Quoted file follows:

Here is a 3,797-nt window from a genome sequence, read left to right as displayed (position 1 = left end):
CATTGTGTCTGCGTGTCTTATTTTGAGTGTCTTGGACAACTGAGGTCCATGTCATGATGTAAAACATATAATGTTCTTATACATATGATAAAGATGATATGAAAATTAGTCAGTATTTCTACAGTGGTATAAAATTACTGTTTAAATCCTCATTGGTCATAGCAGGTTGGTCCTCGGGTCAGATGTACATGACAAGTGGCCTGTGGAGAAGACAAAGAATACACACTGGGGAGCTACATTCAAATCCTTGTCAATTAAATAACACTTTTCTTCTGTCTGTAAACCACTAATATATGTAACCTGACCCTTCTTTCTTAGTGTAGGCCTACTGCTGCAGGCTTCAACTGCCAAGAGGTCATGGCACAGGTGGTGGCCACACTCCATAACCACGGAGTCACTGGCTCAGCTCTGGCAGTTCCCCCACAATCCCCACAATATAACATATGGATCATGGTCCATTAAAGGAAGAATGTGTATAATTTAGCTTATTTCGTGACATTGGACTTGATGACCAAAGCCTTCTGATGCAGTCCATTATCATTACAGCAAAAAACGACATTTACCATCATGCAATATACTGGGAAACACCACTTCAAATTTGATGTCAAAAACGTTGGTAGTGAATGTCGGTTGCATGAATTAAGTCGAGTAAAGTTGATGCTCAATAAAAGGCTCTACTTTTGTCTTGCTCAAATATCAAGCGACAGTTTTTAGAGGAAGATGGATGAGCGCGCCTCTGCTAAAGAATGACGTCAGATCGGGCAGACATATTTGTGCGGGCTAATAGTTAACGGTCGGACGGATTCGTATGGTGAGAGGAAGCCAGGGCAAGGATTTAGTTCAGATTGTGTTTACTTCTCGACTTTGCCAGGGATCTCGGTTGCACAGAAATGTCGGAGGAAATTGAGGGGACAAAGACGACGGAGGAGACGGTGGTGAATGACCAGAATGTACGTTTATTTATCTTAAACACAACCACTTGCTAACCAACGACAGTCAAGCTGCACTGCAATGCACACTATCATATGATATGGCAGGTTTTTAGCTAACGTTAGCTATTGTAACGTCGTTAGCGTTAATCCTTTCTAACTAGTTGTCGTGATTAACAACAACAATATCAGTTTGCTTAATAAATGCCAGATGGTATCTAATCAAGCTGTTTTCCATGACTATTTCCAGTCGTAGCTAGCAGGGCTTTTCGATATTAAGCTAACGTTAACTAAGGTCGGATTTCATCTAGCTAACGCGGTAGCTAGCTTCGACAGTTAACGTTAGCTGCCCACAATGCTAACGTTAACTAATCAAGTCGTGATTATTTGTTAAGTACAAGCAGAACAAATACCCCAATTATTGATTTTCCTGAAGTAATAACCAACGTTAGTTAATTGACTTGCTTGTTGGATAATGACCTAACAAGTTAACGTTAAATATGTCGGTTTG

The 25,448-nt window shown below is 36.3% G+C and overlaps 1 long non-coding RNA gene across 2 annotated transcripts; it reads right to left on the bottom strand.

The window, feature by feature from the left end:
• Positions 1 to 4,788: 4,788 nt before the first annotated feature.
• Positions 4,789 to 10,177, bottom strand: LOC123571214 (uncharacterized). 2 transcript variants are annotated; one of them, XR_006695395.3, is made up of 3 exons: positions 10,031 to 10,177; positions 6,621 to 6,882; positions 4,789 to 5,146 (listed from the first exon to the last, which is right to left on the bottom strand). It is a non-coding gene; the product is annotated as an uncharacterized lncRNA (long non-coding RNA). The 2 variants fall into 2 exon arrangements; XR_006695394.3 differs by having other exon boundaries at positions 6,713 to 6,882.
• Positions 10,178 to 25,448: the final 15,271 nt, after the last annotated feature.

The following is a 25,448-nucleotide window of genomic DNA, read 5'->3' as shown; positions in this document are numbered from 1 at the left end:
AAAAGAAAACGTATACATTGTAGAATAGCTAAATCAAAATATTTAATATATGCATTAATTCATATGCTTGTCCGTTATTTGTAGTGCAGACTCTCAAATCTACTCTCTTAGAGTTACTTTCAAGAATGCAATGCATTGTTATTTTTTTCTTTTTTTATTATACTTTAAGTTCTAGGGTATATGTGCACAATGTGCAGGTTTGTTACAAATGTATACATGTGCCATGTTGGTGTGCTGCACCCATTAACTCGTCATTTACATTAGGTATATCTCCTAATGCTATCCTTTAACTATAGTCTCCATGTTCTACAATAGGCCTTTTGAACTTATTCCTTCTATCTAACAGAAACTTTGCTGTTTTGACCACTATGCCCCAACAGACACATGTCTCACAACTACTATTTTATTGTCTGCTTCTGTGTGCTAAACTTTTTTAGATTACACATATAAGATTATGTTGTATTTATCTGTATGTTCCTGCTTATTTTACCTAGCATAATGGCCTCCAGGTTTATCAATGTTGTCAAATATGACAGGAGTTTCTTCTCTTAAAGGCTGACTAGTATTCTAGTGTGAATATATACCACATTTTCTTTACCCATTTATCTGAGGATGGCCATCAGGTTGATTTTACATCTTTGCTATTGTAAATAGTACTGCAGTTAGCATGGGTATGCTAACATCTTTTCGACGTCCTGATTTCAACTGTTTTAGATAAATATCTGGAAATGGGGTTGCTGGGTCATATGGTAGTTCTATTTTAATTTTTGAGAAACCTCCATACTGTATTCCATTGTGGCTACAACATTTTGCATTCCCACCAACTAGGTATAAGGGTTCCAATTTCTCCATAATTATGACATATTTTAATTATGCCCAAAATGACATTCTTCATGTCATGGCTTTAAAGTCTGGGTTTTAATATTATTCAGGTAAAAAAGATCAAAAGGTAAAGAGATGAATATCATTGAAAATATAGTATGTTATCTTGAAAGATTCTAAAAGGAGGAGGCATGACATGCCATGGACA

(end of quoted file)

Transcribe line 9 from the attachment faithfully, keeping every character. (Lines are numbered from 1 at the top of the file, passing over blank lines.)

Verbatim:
AAAAGAAAACGTATACATTGTAGAATAGCTAAATCAAAATATTTAATATATGCATTAATTCATATGCTTGTCCGTTATTTGTAGTGCAGACTCTCAAATCTACTCTCTTAGAGTTACTTTCAAGAATGCAATGCATTGTTATTTTTTTCTTTTTTTATTATACTTTAAGTTCTAGGGTATATGTGCACAATGTGCAGGTTTGTTACAAATGTATACATGTGCCATGTTGGTGTGCTGCACCCATTAACTCGTCATTTACATTAGGTATATCTCCTAATGCTATCCTTTAACTATAGTCTCCATGTTCTACAATAGGCCTTTTGAACTTATTCCTTCTATCTAACAGAAACTTTGCTGTTTTGACCACTATGCCCCAACAGACACATGTCTCACAACTACTATTTTATTGTCTGCTTCTGTGTGCTAAACTTTTTTAGATTACACATATAAGATTATGTTGTATTTATCTGTATGTTCCTGCTTATTTTACCTAGCATAATGGCCTCCAGGTTTATCAATGTTGTCAAATATGACAGGAGTTTCTTCTCTTAAAGGCTGACTAGTATTCTAGTGTGAATATATACCACATTTTCTTTACCCATTTATCTGAGGATGGCCATCAGGTTGATTTTACATCTTTGCTATTGTAAATAGTACTGCAGTTAGCATGGGTATGCTAACATCTTTTCGACGTCCTGATTTCAACTGTTTTAGATAAATATCTGGAAATGGGGTTGCTGGGTCATATGGTAGTTCTATTTTAATTTTTGAGAAACCTCCATACTGTATTCCATTGTGGCTACAACATTTTGCATTCCCACCAACTAGGTATAAGGGTTCCAATTTCTCCATAATTATGACATATTTTAATTATGCCCAAAATGACATTCTTCATGTCATGGCTTTAAAGTCTGGGTTTTAATATTATTCAGGTAAAAAAGATCAAAAGGTAAAGAGATGAATATCATTGAAAATATAGTATGTTATCTTGAAAGATTCTAAAAGGAGGAGGCATGACATGCCATGGACA